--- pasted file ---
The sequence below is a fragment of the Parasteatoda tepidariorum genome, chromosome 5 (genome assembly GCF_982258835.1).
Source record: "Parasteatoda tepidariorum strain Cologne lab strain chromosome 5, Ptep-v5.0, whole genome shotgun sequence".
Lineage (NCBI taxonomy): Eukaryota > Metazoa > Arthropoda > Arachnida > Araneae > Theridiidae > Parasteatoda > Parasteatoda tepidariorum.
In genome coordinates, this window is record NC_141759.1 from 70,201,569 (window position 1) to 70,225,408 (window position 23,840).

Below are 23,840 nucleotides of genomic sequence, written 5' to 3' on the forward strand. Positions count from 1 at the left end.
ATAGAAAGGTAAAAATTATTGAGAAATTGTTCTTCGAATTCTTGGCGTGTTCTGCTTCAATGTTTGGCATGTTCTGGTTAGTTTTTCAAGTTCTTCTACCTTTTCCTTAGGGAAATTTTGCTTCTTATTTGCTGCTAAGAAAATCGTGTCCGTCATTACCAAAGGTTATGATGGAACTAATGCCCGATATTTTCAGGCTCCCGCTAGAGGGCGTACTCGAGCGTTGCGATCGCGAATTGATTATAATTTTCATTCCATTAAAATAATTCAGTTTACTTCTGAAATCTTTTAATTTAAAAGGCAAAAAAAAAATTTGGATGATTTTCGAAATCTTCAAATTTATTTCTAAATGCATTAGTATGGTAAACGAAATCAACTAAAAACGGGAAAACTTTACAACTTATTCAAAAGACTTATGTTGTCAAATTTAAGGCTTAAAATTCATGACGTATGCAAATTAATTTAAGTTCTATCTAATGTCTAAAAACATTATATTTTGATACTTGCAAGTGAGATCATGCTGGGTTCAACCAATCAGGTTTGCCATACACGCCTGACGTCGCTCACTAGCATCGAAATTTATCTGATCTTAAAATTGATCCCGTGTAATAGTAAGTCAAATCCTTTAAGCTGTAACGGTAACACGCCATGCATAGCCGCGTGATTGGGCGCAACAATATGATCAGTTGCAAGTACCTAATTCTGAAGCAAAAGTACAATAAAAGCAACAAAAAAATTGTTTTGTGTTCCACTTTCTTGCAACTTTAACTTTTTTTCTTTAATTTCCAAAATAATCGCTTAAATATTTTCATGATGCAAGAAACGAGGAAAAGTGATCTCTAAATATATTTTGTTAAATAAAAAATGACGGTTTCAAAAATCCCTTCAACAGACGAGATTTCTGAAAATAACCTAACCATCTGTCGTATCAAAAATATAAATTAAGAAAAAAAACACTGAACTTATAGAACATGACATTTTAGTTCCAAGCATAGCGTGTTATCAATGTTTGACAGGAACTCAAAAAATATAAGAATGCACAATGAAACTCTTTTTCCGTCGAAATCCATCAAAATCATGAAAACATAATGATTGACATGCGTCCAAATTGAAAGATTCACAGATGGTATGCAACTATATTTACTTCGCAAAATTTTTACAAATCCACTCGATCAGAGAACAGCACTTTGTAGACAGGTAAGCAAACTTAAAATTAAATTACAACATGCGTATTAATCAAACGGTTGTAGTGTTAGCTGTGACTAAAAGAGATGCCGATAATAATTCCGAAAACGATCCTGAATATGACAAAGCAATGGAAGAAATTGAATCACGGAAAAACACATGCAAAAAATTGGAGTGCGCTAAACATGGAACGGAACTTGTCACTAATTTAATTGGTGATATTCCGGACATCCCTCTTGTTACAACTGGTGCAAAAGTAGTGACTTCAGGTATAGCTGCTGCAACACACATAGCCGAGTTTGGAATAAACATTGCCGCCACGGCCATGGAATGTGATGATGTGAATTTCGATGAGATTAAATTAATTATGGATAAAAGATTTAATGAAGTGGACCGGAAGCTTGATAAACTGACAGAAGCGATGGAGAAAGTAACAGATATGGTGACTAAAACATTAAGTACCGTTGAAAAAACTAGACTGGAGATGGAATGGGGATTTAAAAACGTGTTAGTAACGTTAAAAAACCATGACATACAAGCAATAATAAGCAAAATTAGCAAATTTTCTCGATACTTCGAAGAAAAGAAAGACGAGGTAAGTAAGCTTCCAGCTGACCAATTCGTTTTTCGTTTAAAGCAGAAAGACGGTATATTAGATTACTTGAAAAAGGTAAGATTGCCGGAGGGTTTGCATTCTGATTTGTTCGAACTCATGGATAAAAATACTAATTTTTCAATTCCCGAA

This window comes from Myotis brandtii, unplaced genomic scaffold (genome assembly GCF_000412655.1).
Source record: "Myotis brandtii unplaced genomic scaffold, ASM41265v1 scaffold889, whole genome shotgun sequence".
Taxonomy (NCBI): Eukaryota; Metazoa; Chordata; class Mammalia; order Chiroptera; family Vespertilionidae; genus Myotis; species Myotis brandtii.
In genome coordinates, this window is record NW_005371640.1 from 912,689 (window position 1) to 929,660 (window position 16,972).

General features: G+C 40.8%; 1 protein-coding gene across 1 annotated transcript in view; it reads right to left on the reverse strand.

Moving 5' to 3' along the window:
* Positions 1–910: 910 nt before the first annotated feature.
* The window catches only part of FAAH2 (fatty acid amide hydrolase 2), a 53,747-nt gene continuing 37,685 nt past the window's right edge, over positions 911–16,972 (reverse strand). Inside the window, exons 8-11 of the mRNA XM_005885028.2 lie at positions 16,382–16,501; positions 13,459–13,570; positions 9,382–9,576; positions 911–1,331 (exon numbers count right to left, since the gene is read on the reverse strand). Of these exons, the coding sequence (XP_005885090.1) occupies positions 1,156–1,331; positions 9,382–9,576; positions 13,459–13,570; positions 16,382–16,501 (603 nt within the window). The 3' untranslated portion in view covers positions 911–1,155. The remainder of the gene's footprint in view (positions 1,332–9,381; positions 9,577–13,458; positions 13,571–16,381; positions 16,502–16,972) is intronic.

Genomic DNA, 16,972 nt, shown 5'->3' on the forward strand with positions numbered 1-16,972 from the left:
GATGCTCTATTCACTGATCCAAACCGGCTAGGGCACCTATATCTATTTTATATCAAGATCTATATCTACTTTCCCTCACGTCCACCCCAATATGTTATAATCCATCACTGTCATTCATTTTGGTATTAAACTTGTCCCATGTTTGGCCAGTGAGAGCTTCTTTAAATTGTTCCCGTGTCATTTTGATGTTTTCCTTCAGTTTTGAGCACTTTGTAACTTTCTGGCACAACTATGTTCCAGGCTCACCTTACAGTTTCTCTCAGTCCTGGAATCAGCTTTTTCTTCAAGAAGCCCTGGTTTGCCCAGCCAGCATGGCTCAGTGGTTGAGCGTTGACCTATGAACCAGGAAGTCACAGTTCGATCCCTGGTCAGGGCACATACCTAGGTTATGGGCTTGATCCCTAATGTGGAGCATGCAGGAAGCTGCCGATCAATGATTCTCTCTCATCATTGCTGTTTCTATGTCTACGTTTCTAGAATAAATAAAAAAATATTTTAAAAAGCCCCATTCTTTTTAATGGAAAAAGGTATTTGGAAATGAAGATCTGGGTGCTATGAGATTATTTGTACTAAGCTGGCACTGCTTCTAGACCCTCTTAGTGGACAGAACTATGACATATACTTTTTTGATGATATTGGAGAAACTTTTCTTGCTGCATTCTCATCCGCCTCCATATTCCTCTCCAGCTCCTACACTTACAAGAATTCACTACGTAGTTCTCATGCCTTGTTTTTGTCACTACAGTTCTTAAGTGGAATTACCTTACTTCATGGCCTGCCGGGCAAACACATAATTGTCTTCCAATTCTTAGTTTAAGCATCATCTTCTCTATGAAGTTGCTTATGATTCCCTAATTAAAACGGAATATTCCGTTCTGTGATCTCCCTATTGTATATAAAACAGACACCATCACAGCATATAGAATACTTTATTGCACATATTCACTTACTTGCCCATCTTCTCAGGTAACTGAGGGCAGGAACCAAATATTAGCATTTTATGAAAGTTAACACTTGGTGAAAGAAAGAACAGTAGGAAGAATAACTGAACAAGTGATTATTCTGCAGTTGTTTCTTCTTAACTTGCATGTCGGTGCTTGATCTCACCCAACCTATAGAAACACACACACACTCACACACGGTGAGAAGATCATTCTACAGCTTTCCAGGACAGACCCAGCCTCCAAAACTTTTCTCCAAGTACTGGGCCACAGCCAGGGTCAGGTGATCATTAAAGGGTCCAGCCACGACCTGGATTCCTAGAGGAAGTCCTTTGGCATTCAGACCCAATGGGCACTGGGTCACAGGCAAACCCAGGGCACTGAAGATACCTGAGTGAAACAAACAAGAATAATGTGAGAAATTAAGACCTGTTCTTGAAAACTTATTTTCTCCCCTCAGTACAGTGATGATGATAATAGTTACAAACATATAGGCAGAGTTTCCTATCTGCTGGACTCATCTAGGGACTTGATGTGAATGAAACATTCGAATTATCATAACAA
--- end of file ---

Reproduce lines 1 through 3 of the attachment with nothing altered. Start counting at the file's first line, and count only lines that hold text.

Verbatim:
The sequence below is a fragment of the Parasteatoda tepidariorum genome, chromosome 5 (genome assembly GCF_982258835.1).
Source record: "Parasteatoda tepidariorum strain Cologne lab strain chromosome 5, Ptep-v5.0, whole genome shotgun sequence".
Lineage (NCBI taxonomy): Eukaryota > Metazoa > Arthropoda > Arachnida > Araneae > Theridiidae > Parasteatoda > Parasteatoda tepidariorum.